The next two weeks will each deliver highly-anticipated post-apocalyptic films to our movie theaters. June 27, coincidently enough the same day Michael Bay’s Transformers: Age of Extinction blasts into theaters, Bong Joon-ho’s long-awaited Snowpiercer finally arrives. But before that, David Michod’s The Rover drops on June 20, though if you live in LA or NYC, you can see it starting this weekend. (I saw both this week, and made two new additions to my running list of favorite movies of the year.) We now have new collection of clips that should gauge your enthusiasm for film.
The Rover is a moody, deliberately paced pseudo western that takes place ten years after a massive economic collapse. It’s like watching a Cormac McCarthy novel come to life. This is a grim world full of grim people. The action follows Eric (Guy Pearce) as he methodically tracks a group of men who stole his car. Along the way, he meets Ray (Robert Pattinson), the brother of one of the men, a simple, naïve man-child who was shot and left for dead, and who may be far too soft for this world.
We may not get Mad Max: Fury Road for more than a year—it doesn’t open until May 15, 2015—but that doesn’t mean we’re going to make it through 2014 without at least Australian post-apocalyptic movie. Director David Michod is back with his follow up to the grim crime saga Animal Kingdom, with The Rover. Though the subject matter is vastly different, there is toughness, like old leather, that ties the two films together. The first full trailer appeared a while back, and now, just as the film is set to premiere at the Cannes Film Festival, they’re back with the first clip.
If watching that trailer didn’t give you a good feel for just how grizzled The Rover is, this clip should do the trick. The story picks up a decade after the collapse of society, where the outback has become a lawless frontier wasteland. Violence is a way of life, and those who don’t become proficient at it don’t survive for very long. Rey (Robert Pattinson, still trying to scrape off those lingering vampire sparkles) is one of these people who don’t seem like he is meant for this world. When his brother injures him and leaves him for dead, he falls in with Eric (Guy Pearce), a lone drifter with a bone to pick with Rey’s former compatriots.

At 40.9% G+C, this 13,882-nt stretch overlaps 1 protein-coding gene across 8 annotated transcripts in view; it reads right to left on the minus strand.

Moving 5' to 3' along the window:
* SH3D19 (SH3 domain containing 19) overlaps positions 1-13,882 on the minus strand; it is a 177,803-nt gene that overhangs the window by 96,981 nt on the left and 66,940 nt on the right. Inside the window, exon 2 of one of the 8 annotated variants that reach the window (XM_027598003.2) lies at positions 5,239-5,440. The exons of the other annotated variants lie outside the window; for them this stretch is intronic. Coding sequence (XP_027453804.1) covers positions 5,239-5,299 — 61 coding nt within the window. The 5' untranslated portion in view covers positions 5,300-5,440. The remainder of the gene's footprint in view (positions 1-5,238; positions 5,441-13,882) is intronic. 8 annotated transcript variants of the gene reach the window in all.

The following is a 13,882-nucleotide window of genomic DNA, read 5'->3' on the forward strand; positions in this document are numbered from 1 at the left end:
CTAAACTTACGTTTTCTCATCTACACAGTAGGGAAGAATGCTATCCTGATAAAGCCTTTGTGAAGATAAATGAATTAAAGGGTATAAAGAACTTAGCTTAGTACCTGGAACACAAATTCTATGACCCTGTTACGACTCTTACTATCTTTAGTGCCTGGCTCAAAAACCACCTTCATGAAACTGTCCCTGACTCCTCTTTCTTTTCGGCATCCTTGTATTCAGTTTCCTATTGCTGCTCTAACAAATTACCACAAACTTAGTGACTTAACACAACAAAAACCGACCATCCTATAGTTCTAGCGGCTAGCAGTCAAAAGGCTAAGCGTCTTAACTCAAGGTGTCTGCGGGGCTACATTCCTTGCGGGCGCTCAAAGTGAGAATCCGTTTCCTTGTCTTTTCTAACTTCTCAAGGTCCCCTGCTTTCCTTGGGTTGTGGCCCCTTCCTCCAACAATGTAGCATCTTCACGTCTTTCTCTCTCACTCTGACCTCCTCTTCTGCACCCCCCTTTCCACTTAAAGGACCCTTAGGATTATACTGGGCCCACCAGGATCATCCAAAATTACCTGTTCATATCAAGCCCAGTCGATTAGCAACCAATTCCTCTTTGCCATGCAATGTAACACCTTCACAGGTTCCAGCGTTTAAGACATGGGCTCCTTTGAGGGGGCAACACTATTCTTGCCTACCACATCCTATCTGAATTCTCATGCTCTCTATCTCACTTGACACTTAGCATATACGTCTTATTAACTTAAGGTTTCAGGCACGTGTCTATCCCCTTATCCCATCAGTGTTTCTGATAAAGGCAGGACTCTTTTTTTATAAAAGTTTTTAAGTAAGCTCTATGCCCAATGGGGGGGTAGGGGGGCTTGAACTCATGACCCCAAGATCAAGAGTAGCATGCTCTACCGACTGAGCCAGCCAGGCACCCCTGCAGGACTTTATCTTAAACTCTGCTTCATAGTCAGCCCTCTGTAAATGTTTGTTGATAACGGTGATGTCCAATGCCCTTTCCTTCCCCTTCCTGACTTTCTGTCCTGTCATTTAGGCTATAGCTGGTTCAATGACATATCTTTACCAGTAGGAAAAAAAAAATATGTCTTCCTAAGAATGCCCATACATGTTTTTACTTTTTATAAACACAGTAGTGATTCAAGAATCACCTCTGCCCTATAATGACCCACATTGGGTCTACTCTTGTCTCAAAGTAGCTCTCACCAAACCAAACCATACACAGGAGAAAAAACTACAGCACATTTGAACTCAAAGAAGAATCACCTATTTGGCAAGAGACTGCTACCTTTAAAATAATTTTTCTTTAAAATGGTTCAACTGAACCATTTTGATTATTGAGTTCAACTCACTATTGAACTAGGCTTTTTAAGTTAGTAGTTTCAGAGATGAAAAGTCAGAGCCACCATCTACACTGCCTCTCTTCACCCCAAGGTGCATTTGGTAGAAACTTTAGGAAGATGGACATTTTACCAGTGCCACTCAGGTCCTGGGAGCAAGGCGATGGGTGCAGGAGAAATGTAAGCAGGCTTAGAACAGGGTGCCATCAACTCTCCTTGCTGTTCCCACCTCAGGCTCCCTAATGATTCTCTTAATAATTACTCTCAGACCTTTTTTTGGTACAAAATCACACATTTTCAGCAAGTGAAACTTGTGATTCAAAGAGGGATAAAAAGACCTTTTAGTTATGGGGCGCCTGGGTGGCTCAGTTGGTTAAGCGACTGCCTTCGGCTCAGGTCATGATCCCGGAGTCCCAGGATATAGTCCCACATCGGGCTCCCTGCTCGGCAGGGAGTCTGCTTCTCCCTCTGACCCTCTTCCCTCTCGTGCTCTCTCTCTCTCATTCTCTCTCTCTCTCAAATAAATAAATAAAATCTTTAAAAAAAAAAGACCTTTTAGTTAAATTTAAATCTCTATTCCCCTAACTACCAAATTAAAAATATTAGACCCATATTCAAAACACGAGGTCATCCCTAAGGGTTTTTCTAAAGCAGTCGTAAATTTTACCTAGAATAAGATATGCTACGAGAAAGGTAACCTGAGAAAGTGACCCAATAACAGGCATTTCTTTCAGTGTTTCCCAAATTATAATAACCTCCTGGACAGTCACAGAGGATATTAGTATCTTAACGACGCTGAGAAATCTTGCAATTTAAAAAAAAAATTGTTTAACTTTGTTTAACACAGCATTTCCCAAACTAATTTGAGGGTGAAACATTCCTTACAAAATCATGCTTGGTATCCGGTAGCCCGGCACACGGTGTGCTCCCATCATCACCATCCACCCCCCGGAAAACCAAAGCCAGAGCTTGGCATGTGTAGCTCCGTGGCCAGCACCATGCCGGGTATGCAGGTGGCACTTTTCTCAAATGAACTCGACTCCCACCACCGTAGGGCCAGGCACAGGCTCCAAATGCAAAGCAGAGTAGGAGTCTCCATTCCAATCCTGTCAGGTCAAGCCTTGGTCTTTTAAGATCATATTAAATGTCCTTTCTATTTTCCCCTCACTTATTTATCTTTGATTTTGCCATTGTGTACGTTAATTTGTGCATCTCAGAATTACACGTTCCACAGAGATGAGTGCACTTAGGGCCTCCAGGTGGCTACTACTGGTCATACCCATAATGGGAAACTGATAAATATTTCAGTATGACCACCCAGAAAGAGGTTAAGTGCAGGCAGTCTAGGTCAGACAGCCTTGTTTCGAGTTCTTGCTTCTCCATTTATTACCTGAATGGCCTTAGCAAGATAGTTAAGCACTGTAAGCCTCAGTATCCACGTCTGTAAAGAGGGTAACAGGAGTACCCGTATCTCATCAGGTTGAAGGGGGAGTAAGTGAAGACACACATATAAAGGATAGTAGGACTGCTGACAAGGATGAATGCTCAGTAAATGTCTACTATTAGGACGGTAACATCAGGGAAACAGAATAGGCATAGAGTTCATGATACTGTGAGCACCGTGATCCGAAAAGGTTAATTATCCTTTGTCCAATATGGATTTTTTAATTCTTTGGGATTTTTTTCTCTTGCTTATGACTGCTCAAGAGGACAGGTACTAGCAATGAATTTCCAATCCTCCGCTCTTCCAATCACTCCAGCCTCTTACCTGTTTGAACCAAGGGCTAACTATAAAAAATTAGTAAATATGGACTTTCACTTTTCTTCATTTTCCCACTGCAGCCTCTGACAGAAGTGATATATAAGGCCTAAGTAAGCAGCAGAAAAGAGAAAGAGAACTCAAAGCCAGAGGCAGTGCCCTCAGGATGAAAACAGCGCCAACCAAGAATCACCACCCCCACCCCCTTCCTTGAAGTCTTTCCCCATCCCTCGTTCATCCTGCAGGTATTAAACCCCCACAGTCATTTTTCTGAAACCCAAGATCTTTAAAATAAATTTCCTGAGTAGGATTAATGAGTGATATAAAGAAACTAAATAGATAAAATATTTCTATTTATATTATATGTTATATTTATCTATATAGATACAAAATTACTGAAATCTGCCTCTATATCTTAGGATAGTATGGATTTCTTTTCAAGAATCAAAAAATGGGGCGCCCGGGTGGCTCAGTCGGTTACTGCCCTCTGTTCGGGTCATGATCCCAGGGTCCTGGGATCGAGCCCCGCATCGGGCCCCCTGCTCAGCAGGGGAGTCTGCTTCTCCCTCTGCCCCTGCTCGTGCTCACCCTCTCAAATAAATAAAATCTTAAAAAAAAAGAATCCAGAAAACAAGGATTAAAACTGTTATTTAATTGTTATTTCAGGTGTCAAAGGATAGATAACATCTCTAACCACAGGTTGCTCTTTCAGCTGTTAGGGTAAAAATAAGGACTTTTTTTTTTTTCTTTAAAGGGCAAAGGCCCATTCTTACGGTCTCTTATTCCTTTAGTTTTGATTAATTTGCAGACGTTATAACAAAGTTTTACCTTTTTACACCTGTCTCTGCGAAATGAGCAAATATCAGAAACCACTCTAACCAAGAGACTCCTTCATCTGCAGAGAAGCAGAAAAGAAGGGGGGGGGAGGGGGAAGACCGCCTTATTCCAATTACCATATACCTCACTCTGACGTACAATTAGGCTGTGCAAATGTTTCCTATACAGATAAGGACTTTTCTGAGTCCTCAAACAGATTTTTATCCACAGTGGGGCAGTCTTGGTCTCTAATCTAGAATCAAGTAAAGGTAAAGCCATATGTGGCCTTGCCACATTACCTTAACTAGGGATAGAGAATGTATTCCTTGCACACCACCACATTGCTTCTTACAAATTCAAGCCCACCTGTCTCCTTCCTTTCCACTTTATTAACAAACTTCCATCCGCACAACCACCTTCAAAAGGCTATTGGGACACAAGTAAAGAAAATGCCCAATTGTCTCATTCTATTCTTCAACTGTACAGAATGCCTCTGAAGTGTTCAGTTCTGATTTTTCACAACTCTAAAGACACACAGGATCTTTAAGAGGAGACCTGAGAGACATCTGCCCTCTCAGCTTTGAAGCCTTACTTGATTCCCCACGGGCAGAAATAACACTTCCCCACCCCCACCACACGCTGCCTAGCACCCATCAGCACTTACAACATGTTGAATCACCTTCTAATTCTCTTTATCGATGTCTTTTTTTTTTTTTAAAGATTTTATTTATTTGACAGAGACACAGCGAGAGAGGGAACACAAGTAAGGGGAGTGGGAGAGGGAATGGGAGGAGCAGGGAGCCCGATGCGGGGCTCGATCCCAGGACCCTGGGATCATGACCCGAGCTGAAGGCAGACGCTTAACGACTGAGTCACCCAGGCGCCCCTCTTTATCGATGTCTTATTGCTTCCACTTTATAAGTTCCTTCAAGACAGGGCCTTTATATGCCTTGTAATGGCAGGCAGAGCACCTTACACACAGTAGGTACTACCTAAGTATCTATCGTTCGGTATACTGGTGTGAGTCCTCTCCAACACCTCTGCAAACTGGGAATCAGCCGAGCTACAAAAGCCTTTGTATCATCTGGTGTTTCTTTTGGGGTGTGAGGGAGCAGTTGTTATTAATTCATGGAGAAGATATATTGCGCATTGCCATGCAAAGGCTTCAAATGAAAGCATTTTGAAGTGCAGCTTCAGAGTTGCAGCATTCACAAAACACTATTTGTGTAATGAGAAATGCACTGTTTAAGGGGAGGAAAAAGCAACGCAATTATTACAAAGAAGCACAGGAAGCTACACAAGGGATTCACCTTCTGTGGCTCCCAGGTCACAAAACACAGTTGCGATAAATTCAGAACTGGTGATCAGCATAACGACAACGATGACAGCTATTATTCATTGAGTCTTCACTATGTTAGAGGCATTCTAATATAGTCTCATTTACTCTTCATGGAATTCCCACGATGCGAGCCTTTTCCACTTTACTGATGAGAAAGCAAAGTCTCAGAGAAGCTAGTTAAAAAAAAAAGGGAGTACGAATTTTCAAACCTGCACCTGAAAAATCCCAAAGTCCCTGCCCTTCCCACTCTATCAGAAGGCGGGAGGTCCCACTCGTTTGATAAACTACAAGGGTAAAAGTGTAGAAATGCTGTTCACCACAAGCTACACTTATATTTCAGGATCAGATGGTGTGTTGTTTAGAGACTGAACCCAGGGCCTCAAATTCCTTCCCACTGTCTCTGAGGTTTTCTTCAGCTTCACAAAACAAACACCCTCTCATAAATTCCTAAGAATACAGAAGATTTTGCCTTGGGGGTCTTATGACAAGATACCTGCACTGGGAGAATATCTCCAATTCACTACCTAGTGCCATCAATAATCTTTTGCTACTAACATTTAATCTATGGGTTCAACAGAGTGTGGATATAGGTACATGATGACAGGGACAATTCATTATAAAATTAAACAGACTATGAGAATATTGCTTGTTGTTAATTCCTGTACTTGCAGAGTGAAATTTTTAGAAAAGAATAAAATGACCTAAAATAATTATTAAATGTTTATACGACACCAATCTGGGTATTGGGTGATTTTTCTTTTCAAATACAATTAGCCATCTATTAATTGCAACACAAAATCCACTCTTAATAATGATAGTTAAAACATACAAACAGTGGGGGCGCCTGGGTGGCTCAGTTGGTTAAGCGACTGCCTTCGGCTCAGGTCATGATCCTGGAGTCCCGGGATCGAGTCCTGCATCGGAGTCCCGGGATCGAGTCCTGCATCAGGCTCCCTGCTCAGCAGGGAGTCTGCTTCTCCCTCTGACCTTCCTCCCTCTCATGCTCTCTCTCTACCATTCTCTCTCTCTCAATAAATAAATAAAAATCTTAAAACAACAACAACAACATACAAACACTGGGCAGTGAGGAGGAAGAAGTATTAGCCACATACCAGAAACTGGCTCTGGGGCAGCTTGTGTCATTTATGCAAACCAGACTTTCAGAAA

What is it about Australia that makes for great post-apocalyptic film? For many of us George Miller’s Mad Max trilogy is the pure definition of the genre, not to mention that it made Mel Gibson a global superstar. And now Aussie director David Michod is back with his own addition to the genre, The Rover, his follow-up to 2010’s unflinching crime saga Animal Kingdom. It was recently announced that the film will appear at this year’s Cannes Film Festival in May, and this new trailer that A24 Pictures just released looks absolutely incredible.
Michod wrote the script based on an idea he came up with alongside his fellow Aussie, and frequent co-conspirator, Joel Edgerton (Warrior). The action picks up ten years after society has collapsed into a lawless frontier wasteland where violence is a way of life and you don’t last long without being good at making people die. Eric (Guy Pearce) is a loner who drifts all around the outback, from desolate town to desolate town. A gang of hoods steals his car, and leave behind the wounded Rey (Robert Pattinson). Eric forces the younger man, who appears far too soft for this world, to help track them down and reclaim what is his.